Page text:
BISMARCK, North Dakota — Several adult victims of child sexual abuse appealed to lawmakers in emotional testimony Wednesday to back legislation that would give survivors more time to sue their alleged perpetrators for crimes that could date back decades.
The bipartisan legislation, HB 1382, would provide a two-year window to suspend the statute of limitations to file claims against alleged abusers or institutions that protected them.
“I appeal to you to bring justice to victims of child abuse in North Dakota,” West Fargo Republican Rep. Austen Schauer, the bill’s sponsor, told the House Judiciary Committee, which took no immediate action.
Schauer said passing the legislation would send a message to child abusers that “your time of hiding has ended.”
Under the legislation, abuse victims could file claims for two years after after the bill’s enactment date of Aug. 1, regardless of how long ago the incident is alleged to have happened.
Timothy Lennon, the president of Survivors Network of those Abused by Priests, told the panel that child victims often don’t recover the traumatic memories of abuse until well into adulthood.
The memories, he said, can be “buried for decades.”
Paul Hessinger, a former North Dakota resident now living in San Francisco, told the panel he was abused by a priest as a child and urged lawmakers to endorse the legislation that would temporarily allow claims that had been previously barred by the statute of limitations.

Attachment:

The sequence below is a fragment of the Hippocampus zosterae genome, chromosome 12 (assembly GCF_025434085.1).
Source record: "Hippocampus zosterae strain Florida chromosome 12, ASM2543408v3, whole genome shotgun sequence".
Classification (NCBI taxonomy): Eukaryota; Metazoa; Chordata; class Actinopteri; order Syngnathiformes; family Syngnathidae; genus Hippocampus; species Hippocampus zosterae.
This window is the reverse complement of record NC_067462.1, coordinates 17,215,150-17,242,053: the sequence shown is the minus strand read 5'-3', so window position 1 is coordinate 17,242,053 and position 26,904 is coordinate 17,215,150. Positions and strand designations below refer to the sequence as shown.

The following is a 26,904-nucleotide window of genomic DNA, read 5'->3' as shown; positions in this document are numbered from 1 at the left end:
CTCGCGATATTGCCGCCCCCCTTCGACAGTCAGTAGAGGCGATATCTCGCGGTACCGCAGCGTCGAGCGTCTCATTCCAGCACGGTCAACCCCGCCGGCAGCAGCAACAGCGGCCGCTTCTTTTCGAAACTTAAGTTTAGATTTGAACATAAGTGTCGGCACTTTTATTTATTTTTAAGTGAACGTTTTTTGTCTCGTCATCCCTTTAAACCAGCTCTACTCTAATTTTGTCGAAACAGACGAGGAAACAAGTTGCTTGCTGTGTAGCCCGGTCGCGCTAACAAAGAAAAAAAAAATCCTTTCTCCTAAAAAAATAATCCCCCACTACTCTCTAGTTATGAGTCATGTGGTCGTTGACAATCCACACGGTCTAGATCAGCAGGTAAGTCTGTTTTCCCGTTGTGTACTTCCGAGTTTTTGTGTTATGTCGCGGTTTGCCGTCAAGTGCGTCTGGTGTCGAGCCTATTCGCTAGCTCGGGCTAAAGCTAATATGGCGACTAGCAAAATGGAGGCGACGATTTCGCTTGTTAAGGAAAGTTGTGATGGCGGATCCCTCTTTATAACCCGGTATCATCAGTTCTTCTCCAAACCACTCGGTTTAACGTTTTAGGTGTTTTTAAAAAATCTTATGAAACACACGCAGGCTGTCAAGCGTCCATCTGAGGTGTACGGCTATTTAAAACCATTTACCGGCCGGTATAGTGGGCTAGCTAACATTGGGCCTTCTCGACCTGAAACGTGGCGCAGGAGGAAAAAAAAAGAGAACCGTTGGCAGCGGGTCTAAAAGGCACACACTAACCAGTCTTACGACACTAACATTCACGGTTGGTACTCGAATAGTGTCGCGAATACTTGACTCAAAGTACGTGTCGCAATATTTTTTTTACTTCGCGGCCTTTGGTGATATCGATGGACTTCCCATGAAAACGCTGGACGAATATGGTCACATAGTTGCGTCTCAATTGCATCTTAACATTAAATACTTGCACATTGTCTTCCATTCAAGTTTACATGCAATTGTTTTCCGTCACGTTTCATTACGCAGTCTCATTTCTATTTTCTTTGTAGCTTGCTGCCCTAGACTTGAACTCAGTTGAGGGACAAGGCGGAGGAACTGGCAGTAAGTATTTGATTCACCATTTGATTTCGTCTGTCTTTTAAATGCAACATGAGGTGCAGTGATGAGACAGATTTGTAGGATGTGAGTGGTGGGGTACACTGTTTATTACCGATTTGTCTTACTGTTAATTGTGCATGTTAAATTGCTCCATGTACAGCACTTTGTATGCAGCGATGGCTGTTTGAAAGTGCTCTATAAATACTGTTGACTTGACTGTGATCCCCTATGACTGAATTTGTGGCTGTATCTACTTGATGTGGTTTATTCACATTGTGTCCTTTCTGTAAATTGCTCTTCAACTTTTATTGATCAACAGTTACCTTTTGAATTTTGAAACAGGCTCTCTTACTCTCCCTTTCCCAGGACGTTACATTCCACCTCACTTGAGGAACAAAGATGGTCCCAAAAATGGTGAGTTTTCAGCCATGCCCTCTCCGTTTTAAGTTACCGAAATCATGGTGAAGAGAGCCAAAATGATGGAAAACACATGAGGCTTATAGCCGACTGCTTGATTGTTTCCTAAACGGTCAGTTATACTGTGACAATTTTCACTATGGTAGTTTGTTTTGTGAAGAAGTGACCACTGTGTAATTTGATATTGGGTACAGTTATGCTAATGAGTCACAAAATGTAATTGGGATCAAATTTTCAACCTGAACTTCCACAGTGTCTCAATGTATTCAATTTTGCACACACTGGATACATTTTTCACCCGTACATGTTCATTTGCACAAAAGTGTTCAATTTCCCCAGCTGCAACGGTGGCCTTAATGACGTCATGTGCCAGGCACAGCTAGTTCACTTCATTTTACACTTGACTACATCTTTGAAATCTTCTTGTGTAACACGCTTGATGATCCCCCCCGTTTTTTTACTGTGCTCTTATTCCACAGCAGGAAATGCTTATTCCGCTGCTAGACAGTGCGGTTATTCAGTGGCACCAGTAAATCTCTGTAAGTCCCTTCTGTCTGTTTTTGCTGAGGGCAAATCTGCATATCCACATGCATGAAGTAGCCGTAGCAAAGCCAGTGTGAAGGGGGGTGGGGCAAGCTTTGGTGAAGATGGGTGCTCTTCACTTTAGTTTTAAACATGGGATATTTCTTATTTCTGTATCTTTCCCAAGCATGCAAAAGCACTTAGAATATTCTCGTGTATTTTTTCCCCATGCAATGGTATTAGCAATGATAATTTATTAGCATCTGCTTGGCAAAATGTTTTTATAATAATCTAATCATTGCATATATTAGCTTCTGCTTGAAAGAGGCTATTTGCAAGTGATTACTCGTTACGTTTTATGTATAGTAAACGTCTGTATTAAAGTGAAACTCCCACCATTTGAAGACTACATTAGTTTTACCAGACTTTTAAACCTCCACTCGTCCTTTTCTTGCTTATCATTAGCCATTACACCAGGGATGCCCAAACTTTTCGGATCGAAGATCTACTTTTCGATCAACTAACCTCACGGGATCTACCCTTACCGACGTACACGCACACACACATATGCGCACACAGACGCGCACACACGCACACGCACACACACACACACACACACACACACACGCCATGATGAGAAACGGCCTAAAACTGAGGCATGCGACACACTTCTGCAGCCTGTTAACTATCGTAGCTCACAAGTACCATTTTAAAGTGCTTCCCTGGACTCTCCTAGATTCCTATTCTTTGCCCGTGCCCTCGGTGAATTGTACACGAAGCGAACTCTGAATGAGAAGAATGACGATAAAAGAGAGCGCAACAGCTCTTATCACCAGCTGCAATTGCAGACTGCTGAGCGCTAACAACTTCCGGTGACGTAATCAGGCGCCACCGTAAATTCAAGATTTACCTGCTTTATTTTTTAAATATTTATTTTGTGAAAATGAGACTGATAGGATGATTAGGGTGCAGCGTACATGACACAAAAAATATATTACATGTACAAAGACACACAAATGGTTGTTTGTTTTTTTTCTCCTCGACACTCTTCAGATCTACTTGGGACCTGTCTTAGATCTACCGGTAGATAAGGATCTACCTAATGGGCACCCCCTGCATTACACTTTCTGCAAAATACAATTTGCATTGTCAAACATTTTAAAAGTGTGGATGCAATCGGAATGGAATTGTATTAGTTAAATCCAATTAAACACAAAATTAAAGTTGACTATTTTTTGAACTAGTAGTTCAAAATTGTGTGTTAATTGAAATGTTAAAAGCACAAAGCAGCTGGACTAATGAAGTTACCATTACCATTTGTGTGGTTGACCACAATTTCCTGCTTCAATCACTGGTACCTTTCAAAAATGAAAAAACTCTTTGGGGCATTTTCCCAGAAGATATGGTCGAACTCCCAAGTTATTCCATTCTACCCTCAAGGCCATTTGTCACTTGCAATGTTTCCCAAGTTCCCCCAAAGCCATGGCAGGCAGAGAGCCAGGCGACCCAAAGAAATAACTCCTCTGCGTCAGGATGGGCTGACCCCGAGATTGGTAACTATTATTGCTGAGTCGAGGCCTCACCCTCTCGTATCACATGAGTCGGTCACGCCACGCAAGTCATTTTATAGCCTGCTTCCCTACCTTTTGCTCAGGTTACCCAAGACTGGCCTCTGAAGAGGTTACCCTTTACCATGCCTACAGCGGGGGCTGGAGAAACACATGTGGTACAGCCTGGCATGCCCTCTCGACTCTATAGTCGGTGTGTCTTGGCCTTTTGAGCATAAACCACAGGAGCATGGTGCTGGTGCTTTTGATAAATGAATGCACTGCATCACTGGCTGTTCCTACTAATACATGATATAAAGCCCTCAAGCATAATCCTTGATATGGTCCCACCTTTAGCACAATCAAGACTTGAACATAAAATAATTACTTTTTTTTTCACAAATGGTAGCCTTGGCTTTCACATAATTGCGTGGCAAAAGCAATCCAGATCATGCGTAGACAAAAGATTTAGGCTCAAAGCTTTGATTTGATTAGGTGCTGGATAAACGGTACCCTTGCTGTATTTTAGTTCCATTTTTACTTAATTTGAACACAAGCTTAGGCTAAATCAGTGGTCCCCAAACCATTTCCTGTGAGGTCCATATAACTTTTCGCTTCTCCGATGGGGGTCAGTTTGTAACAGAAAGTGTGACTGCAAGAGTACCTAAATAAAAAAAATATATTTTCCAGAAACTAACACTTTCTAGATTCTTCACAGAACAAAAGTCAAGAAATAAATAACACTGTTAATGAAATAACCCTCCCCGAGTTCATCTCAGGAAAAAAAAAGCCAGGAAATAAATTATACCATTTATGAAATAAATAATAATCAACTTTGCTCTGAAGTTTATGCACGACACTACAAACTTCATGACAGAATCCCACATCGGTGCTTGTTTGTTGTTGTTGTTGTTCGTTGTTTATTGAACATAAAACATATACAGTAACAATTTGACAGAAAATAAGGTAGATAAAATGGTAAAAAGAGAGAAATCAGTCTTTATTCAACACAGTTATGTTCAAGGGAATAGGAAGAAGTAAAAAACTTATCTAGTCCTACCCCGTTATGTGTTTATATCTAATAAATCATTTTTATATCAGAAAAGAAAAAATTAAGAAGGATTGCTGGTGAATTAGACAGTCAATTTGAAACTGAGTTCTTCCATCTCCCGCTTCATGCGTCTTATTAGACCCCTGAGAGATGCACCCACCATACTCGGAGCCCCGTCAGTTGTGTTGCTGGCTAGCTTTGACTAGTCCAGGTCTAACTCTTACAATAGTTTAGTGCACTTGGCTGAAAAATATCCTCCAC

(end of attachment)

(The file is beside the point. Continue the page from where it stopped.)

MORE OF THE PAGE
Said Hessinger: “Why do abusers get a free pass when statute of limitations run out?”
Kathryn Robb, executive director of Philadelphia-based CHILD USAdvocacy, said 24 states have passed legislation that either extends or suspends such statutes of limitations.
“It’s not a novel concept,” Robb said of North Dakota’s proposed legislation. “The national trend is clear.”
Cary Silverman, an attorney representing the American Tort Reform Association, opposed the bill, saying statutes of limitations “serve a critical function.”
Silverman said his group, which represents businesses, municipalities and associations, is concerned the bill “eliminates the statute of limitations to no time at all.”
Witnesses memories may no longer be fresh, records may be lost, the alleged abuser may be dead and the institution or business tied to the perpetrator could have changed hands, he said.
Lawmakers in neighboring Minnesota in 2013 opened a three-year window for sexual abuse cases in which the statute of limitations had run out. Jeff Anderson, an attorney who for years has specialized in such litigation, said his firm filed claims from more than 900 abuse survivors in that period, mostly from people who alleged abuse at the hands of clergy, and won settlements of more than $300 million. Five of Minnesota’s six Catholic dioceses declared bankruptcy in the ensuing years.
Anderson said his firm “has been getting calls for a long time” from North Dakota residents who alleged abuse.
“North Dakota has been a place where we could not seek relief for survivors,” Anderson said. If the law changes, he said, “We’ll be there.”
Associated Press writer Doug Glass contributed from Minneapolis.